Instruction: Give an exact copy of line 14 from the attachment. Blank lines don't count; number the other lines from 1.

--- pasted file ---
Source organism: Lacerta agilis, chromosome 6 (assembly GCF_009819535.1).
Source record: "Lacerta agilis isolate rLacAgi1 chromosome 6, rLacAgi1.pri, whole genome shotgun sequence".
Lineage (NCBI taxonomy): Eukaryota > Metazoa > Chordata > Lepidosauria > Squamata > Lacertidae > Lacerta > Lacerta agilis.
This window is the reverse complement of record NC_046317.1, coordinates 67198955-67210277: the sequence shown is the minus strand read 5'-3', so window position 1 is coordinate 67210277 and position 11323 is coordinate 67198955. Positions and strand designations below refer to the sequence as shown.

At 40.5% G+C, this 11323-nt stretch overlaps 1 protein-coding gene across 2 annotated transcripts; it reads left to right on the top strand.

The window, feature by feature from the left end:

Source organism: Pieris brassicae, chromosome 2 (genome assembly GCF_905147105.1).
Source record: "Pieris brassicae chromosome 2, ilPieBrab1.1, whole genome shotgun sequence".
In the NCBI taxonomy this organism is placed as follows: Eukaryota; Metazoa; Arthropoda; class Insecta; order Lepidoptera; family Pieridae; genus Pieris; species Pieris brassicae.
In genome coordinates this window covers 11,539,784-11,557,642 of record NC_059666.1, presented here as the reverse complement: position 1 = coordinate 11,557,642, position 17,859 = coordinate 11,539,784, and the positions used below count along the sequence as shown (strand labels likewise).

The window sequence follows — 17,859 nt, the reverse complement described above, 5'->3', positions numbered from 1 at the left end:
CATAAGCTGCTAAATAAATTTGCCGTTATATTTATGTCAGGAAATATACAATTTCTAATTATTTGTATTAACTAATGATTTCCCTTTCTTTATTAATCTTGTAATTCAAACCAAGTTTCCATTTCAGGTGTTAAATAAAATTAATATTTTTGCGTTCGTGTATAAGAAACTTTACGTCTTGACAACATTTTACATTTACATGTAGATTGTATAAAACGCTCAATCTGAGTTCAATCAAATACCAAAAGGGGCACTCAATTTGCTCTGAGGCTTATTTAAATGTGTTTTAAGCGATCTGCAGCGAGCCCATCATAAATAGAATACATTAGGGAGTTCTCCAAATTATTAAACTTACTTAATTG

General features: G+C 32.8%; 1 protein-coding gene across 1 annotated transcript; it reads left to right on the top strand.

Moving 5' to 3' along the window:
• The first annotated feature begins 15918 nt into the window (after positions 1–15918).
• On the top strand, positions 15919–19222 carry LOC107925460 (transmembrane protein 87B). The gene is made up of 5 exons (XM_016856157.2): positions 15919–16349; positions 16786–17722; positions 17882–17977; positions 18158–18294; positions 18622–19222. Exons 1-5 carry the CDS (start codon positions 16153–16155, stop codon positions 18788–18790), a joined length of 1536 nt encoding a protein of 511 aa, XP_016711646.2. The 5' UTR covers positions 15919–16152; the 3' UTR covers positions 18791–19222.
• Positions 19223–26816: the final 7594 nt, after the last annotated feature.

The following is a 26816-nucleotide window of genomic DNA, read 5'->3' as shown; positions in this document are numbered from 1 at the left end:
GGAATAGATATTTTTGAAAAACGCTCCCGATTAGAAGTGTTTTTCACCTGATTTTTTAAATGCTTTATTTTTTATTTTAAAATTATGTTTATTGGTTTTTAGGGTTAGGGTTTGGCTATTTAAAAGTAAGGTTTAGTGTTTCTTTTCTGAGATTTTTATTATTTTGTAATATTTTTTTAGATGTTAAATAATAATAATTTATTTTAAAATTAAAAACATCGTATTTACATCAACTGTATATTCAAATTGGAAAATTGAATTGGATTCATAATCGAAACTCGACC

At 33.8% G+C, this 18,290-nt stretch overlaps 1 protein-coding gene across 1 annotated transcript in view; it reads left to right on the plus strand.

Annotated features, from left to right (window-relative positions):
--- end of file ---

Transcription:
Moving 5' to 3' along the window: